News and Trends—October 2016

| October 1, 2016

News from the American College of Surgeons

First Report from Nationwide Bariatric Registry Examines the Outcomes of Common Surgical Techniques Used in Popular Weight Loss Procedures

CHICAGO, Illinois—By analyzing information included in the Metabolic and Bariatric Surgery Accreditation and Quality Improvement Program (MBSAQIP) database, the largest bariatric-specific nationwide registry, researchers found that laparoscopic sleeve gastrectomy, a newer type of weight loss surgery that reduces the stomach size by about 75 percent, is a safe procedure with a low morbidity rate. But to achieve even better outcomes, common surgical techniques used in this procedure should be examined more closely. Study results are published in the September issue of the Annals of Surgery.

“The MBSAQIP registry is a powerful tool that allows us to look at process measures on a national level so that we can improve the quality of care in bariatric surgery,” said first author Elizabeth R. Berger, MD, a general surgery resident at Loyola University Chicago Stritch School of Medicine, Illinois, and an American College of Surgeons Clinical Research Scholar at the time this study was conducted.  “This resource allows us to do very highly powered studies that we were not able to do before.”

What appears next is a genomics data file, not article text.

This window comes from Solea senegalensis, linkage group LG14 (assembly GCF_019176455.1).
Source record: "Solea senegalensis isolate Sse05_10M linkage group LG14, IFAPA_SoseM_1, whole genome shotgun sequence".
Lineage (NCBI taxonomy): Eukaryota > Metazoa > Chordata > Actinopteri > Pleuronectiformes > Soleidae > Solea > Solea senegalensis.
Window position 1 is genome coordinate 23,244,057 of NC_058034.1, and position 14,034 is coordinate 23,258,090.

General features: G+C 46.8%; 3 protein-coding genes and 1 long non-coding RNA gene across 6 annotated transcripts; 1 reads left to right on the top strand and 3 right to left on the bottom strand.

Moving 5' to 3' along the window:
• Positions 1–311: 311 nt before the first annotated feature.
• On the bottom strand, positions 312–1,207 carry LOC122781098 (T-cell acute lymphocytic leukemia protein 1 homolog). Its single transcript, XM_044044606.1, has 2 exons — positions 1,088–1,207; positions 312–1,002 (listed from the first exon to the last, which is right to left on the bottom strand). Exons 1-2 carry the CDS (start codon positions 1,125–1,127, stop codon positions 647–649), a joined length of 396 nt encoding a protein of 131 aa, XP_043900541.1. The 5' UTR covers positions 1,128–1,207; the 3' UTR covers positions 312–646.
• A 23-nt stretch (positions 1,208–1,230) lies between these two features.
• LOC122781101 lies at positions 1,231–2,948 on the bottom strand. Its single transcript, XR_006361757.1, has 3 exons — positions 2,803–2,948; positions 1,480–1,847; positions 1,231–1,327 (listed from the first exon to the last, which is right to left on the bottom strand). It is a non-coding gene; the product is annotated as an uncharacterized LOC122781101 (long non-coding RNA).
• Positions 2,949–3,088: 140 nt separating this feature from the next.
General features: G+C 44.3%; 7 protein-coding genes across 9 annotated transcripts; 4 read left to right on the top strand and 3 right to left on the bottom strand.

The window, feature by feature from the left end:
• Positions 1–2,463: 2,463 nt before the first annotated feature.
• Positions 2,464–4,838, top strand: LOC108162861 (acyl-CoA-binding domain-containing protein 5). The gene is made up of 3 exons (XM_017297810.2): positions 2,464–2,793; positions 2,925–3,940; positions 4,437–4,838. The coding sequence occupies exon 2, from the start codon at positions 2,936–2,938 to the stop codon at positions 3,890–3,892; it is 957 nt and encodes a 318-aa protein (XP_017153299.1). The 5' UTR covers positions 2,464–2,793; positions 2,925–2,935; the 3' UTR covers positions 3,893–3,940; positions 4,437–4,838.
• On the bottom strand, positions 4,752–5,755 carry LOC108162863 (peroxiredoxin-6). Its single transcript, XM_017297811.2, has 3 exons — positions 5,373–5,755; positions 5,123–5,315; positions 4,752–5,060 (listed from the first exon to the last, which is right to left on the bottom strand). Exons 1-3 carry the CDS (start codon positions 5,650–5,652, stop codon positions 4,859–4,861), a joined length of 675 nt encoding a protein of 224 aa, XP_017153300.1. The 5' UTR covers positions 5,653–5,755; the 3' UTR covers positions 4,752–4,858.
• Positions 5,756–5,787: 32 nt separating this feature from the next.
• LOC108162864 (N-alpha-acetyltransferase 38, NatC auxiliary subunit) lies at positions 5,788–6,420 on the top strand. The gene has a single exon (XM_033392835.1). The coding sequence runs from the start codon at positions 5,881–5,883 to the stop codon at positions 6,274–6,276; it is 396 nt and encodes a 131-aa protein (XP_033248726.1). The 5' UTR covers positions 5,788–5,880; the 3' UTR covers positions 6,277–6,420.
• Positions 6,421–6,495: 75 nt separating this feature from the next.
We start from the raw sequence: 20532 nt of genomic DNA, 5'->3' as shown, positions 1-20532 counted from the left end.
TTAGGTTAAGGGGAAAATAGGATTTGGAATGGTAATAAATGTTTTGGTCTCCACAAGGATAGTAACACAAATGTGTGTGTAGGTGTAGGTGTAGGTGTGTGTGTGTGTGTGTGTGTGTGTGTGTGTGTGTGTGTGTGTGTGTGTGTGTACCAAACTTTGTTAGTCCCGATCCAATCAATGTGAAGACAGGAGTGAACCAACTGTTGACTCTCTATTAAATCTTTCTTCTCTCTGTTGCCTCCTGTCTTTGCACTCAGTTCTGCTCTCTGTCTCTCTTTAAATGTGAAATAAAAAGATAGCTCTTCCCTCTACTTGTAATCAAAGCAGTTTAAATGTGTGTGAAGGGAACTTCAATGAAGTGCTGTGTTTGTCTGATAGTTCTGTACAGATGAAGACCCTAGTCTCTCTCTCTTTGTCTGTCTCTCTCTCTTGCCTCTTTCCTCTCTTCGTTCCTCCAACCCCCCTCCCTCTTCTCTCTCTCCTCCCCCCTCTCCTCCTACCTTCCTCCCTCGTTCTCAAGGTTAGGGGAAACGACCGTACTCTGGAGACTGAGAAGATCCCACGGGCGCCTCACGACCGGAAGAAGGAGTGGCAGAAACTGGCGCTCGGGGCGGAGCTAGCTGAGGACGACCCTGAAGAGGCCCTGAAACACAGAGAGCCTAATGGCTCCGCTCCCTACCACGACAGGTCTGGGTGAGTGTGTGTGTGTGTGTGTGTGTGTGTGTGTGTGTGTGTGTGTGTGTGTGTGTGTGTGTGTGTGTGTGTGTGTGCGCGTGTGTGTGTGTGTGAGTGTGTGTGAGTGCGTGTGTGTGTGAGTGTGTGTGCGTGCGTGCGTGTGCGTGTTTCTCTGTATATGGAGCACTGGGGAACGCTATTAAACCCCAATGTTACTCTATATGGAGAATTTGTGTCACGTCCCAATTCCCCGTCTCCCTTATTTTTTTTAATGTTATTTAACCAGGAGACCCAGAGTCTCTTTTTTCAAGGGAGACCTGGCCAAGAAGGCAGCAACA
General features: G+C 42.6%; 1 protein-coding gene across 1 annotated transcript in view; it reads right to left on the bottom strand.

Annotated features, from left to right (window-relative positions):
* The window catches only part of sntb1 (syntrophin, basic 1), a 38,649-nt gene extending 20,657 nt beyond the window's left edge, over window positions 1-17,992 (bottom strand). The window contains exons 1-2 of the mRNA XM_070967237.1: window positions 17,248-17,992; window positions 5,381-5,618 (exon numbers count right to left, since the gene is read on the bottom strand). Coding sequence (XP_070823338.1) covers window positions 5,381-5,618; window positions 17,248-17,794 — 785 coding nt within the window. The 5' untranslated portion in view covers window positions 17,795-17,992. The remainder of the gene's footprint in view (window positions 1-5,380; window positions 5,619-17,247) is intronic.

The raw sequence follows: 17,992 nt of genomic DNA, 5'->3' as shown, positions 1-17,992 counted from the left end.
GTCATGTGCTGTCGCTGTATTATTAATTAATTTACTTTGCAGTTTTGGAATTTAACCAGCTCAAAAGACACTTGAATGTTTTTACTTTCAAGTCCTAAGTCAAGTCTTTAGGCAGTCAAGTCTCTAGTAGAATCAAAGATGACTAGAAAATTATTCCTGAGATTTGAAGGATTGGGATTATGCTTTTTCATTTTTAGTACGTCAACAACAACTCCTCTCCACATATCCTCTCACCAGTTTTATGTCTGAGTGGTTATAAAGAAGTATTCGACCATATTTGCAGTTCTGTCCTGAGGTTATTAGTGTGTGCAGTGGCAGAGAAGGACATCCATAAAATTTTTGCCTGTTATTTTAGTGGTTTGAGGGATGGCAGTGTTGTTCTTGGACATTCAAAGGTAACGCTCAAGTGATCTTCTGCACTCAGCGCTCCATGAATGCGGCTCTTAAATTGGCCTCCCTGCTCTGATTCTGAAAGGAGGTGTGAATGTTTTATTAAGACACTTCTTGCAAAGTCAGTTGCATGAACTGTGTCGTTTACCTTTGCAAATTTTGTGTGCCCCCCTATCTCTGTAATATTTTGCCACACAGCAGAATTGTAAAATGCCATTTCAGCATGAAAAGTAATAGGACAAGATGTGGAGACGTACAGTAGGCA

Laparoscopic sleeve gastrectomy is a common bariatric procedure, accounting for 42 percent of these weight loss operations. Growing in popularity, the procedure helps obese patients lose up to 70 percent of their excess body weight during the 12 months following surgery.
While there are a number of studies showing that sleeve gastrectomy is safe and effective, very few look at specific surgical techniques used in this procedure in relation to complications. During bariatric operations, various surgical techniques­­—including the use of a staple-line reinforcement, the bougie size (a tube used to measure where the stomach is divided), and the distance from the pylorus where stapling is initiated—are used to optimize the procedure and achieve better outcomes. But questions remain over the best surgical techniques to use to improve upon the already low complication rates, and to make the procedure even more effective with regard to weight loss.